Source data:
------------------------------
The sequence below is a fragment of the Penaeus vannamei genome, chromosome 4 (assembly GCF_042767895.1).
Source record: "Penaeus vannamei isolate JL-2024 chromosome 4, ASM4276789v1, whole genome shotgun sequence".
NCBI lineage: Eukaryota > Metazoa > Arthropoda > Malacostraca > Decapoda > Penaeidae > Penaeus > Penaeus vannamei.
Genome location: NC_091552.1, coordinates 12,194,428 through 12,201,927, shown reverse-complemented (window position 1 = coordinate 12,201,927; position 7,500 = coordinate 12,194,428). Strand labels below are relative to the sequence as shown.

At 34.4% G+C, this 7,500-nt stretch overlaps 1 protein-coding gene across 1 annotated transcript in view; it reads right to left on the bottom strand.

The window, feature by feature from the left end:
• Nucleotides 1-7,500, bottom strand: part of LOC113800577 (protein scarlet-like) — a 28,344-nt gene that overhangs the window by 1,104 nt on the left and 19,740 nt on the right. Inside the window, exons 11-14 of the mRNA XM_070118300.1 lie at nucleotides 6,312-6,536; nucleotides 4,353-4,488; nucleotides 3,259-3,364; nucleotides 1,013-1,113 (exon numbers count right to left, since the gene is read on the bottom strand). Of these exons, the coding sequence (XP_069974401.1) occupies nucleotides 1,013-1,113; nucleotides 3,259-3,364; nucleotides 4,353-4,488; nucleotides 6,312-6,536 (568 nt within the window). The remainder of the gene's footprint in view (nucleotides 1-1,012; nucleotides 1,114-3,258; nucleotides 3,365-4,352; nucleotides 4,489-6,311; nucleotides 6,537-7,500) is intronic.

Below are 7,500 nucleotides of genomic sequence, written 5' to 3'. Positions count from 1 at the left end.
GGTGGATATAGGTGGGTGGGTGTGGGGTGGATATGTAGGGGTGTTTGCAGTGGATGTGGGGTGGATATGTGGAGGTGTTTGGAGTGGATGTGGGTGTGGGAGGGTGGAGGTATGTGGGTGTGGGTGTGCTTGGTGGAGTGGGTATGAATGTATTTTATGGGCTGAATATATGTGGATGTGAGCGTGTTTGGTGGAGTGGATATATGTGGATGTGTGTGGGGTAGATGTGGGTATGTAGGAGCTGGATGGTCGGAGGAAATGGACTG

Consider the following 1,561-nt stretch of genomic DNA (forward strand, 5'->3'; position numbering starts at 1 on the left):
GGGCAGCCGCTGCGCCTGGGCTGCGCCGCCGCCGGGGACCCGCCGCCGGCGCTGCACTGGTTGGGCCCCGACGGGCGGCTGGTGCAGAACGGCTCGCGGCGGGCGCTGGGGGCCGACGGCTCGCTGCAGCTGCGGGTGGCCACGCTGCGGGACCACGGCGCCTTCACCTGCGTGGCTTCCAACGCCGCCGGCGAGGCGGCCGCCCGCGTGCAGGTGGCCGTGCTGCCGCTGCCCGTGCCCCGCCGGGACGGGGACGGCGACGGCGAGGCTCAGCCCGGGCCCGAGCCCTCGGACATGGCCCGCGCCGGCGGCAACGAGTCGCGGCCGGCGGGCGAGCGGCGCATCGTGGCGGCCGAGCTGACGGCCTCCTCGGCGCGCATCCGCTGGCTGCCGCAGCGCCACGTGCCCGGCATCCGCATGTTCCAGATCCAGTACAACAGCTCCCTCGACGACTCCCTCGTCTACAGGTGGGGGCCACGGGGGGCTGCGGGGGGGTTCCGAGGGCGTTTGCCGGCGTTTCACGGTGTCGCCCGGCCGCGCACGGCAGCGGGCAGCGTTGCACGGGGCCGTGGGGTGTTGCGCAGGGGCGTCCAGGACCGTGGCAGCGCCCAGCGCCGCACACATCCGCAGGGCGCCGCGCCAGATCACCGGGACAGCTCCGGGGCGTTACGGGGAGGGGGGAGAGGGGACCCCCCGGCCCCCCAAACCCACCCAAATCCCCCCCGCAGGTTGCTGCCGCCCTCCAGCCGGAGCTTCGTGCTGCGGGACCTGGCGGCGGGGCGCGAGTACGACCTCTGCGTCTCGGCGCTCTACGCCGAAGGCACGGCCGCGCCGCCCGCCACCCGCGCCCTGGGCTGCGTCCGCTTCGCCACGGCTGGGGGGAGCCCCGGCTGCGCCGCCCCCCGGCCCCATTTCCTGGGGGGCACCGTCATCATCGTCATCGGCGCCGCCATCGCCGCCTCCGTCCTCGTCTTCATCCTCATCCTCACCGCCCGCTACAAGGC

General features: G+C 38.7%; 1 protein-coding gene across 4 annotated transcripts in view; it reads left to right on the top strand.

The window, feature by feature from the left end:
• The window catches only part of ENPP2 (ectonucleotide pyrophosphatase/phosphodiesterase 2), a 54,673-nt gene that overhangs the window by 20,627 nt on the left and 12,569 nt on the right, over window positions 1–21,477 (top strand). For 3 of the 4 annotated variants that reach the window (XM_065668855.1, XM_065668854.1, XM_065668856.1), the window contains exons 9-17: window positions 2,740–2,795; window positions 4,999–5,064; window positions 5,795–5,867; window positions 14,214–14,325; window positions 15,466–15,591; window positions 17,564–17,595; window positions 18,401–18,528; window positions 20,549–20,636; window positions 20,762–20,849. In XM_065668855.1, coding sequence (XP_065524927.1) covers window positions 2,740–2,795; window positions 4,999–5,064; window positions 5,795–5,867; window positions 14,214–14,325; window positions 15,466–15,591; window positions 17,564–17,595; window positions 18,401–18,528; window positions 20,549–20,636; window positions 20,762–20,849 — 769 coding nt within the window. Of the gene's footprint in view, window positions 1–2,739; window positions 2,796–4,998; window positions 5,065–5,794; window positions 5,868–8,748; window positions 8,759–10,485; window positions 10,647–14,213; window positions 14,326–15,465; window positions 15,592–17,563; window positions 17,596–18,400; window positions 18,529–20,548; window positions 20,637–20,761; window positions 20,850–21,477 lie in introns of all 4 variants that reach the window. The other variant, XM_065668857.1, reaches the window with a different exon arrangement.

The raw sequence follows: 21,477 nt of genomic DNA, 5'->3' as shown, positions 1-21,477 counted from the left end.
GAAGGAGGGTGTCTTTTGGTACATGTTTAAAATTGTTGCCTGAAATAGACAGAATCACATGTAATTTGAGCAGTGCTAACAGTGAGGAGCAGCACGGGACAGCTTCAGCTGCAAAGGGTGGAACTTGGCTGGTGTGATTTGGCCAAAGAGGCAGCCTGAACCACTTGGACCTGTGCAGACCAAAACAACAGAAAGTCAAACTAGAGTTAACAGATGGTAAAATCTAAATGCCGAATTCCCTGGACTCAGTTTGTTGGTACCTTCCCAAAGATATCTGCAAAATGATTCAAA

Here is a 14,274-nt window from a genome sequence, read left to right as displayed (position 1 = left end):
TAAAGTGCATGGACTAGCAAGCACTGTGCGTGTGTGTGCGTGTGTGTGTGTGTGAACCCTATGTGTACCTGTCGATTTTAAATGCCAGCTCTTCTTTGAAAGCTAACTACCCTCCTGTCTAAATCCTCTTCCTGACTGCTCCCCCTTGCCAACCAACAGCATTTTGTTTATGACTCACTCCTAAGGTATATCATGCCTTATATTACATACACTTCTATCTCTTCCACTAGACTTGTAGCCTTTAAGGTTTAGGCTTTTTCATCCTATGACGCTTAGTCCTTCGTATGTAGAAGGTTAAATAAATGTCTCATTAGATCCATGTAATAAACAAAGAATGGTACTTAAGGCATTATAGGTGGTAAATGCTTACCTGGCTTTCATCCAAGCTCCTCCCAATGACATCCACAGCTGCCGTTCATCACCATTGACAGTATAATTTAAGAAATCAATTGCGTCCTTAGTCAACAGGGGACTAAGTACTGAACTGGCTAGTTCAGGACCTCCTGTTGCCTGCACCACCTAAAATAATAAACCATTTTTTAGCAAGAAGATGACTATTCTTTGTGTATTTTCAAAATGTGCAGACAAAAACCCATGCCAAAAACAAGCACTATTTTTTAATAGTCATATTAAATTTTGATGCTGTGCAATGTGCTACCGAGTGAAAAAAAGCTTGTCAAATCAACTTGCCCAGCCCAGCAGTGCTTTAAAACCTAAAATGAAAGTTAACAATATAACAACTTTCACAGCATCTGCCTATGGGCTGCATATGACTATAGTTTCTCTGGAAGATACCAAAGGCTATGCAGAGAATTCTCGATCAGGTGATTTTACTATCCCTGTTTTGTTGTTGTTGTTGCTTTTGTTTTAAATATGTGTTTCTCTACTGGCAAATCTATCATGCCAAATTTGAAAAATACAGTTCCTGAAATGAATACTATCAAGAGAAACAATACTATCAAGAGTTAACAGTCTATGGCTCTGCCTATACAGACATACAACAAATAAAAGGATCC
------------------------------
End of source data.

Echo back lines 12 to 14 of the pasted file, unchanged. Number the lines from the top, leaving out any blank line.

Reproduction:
General features: G+C 38.7%; 1 protein-coding gene across 4 annotated transcripts in view; it reads left to right on the top strand.

The window, feature by feature from the left end:
• The window catches only part of ENPP2 (ectonucleotide pyrophosphatase/phosphodiesterase 2), a 54,673-nt gene that overhangs the window by 20,627 nt on the left and 12,569 nt on the right, over window positions 1–21,477 (top strand). For 3 of the 4 annotated variants that reach the window (XM_065668855.1, XM_065668854.1, XM_065668856.1), the window contains exons 9-17: window positions 2,740–2,795; window positions 4,999–5,064; window positions 5,795–5,867; window positions 14,214–14,325; window positions 15,466–15,591; window positions 17,564–17,595; window positions 18,401–18,528; window positions 20,549–20,636; window positions 20,762–20,849. In XM_065668855.1, coding sequence (XP_065524927.1) covers window positions 2,740–2,795; window positions 4,999–5,064; window positions 5,795–5,867; window positions 14,214–14,325; window positions 15,466–15,591; window positions 17,564–17,595; window positions 18,401–18,528; window positions 20,549–20,636; window positions 20,762–20,849 — 769 coding nt within the window. Of the gene's footprint in view, window positions 1–2,739; window positions 2,796–4,998; window positions 5,065–5,794; window positions 5,868–8,748; window positions 8,759–10,485; window positions 10,647–14,213; window positions 14,326–15,465; window positions 15,592–17,563; window positions 17,596–18,400; window positions 18,529–20,548; window positions 20,637–20,761; window positions 20,850–21,477 lie in introns of all 4 variants that reach the window. The other variant, XM_065668857.1, reaches the window with a different exon arrangement.